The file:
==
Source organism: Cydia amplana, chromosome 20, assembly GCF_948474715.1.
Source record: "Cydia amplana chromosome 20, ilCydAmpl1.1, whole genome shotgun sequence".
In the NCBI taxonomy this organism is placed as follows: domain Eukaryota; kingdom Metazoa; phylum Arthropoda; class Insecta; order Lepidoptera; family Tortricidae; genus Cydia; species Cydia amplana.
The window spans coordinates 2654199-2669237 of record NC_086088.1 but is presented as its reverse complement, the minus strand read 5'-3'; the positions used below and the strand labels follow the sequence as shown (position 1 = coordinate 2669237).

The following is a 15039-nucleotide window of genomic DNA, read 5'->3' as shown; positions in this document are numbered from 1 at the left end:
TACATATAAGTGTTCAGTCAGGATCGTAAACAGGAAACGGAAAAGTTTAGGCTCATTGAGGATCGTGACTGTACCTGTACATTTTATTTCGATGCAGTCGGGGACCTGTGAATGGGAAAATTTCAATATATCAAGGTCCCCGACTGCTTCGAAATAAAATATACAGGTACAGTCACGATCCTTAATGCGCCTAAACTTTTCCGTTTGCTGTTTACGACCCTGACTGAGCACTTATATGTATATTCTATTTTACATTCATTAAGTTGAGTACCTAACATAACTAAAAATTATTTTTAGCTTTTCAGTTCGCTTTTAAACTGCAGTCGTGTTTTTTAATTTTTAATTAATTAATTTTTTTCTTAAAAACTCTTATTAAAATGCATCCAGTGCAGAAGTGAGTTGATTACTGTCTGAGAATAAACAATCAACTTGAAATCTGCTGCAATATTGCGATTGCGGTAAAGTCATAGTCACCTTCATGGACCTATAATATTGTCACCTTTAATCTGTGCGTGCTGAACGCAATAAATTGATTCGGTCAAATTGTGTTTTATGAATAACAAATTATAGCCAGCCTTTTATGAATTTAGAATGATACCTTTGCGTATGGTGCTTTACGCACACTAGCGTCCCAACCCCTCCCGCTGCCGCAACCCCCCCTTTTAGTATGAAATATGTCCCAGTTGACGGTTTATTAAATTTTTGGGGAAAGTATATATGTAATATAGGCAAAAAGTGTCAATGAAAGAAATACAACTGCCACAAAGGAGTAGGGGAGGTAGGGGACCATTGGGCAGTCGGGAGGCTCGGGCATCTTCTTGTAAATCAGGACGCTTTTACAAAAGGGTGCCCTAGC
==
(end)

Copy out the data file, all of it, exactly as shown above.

Source organism: Cydia amplana, chromosome 20, assembly GCF_948474715.1.
Source record: "Cydia amplana chromosome 20, ilCydAmpl1.1, whole genome shotgun sequence".
In the NCBI taxonomy this organism is placed as follows: domain Eukaryota; kingdom Metazoa; phylum Arthropoda; class Insecta; order Lepidoptera; family Tortricidae; genus Cydia; species Cydia amplana.
The window spans coordinates 2654199-2669237 of record NC_086088.1 but is presented as its reverse complement, the minus strand read 5'-3'; the positions used below and the strand labels follow the sequence as shown (position 1 = coordinate 2669237).

The following is a 15039-nucleotide window of genomic DNA, read 5'->3' as shown; positions in this document are numbered from 1 at the left end:
TACATATAAGTGTTCAGTCAGGATCGTAAACAGGAAACGGAAAAGTTTAGGCTCATTGAGGATCGTGACTGTACCTGTACATTTTATTTCGATGCAGTCGGGGACCTGTGAATGGGAAAATTTCAATATATCAAGGTCCCCGACTGCTTCGAAATAAAATATACAGGTACAGTCACGATCCTTAATGCGCCTAAACTTTTCCGTTTGCTGTTTACGACCCTGACTGAGCACTTATATGTATATTCTATTTTACATTCATTAAGTTGAGTACCTAACATAACTAAAAATTATTTTTAGCTTTTCAGTTCGCTTTTAAACTGCAGTCGTGTTTTTTAATTTTTAATTAATTAATTTTTTTCTTAAAAACTCTTATTAAAATGCATCCAGTGCAGAAGTGAGTTGATTACTGTCTGAGAATAAACAATCAACTTGAAATCTGCTGCAATATTGCGATTGCGGTAAAGTCATAGTCACCTTCATGGACCTATAATATTGTCACCTTTAATCTGTGCGTGCTGAACGCAATAAATTGATTCGGTCAAATTGTGTTTTATGAATAACAAATTATAGCCAGCCTTTTATGAATTTAGAATGATACCTTTGCGTATGGTGCTTTACGCACACTAGCGTCCCAACCCCTCCCGCTGCCGCAACCCCCCCTTTTAGTATGAAATATGTCCCAGTTGACGGTTTATTAAATTTTTGGGGAAAGTATATATGTAATATAGGCAAAAAGTGTCAATGAAAGAAATACAACTGCCACAAAGGAGTAGGGGAGGTAGGGGACCATTGGGCAGTCGGGAGGCTCGGGCATCTTCTTGTAAATCAGGACGCTTTTACAAAAGGGTGCCCTAGC